NiTi alloys possess distinct functional properties (i.e., shape memory effect and superelasticity) and biocompatibility, making them appealing for bone fixation applications. Additive manufacturing offers an alternative method for fabricating NiTi parts, which are known to be very difficult to machine using conventional manufacturing methods. However, poor surface quality, and the presence of impurities and defects, are some of the major concerns associated with NiTi structures manufactured using additive manufacturing. The aim of this study is to assess the in vitro corrosion properties of additively manufactured NiTi structures. NiTi samples (bulk and porous) were produced using selective laser melting (SLM), and their electrochemical corrosion characteristics and Ni ion release levels were measured and compared with conventionally fabricated NiTi parts. The additively manufactured NiTi structures were found to have electrochemical corrosion characteristics similar to those found for the conventionally fabricated NiTi alloy samples. The highest Ni ion release level was found in the case of 50% porous structures, which can be attributed to their significantly higher exposed surface area. However, the Ni ion release levels reported in this work for all the fabricated structures remain within the range of most of values for conventionally fabricated NiTi alloys reported in the literature. The results of this study suggest that the proposed SLM fabrication process does not result in a significant deterioration in the corrosion resistance of NiTi parts, making them suitable for bone fixation applications. Full article
(This article belongs to the Special Issue Failure Analysis of Biometals)
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Open AccessArticle Failure Analysis and Reliability of Ni–Ti-Based Dental Rotary Files Subjected to Cyclic Fatigue
Metals 2018, 8(1), 36; https://doi.org/10.3390/met8010036
Received: 12 November 2017 / Revised: 29 December 2017 / Accepted: 3 January 2018 / Published: 6 January 2018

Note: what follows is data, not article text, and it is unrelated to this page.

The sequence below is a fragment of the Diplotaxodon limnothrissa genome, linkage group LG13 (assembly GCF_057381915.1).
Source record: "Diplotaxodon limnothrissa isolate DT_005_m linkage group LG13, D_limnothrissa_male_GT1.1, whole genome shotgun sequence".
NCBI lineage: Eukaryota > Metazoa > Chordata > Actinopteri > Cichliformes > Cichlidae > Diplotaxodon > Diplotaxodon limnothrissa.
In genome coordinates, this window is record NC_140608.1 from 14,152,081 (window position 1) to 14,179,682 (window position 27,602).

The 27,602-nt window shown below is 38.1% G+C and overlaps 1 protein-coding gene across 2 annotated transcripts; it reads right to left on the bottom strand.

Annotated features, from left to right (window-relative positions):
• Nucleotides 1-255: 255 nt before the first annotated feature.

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Abstract
The cyclic fatigue resistance of ProTaper Universal (PTU), ProTaper Gold (PTG), and ProTaper Next (PTN) nickel titanium (NiTi) rotary files was evaluated. Fifteen instruments of each type were selected, totaling 195 files. The instruments were rotated until fracture in an artificial canal with
[...] Read more.
The cyclic fatigue resistance of ProTaper Universal (PTU), ProTaper Gold (PTG), and ProTaper Next (PTN) nickel titanium (NiTi) rotary files was evaluated. Fifteen instruments of each type were selected, totaling 195 files. The instruments were rotated until fracture in an artificial canal with dimensions corresponding to the dimensions of each instrument tested: +0.1 mm in width and 0.2 mm in depth, an angle of curvature of 45°, a radius of curvature of 5 mm, and a center of curvature 5 mm from the instrument tip. The fracture surfaces of three representative samples of each subgroup were examined using scanning electron microscopy (SEM). Time to fracture was analyzed via analysis of variance and Tukey’s tests (P < 0.05). PTG F1 and F2 had significantly higher resistance than PTU F1 and PTN X2, and PTU F2 and PTN X3, respectively. PTN X2 showed a significantly higher resistance than PTU F1. The PTG series demonstrated superior cyclic fatigue (CF) behavior compared with that of the PTU and PTN series. Full article
(This article belongs to the Special Issue Failure Analysis of Biometals)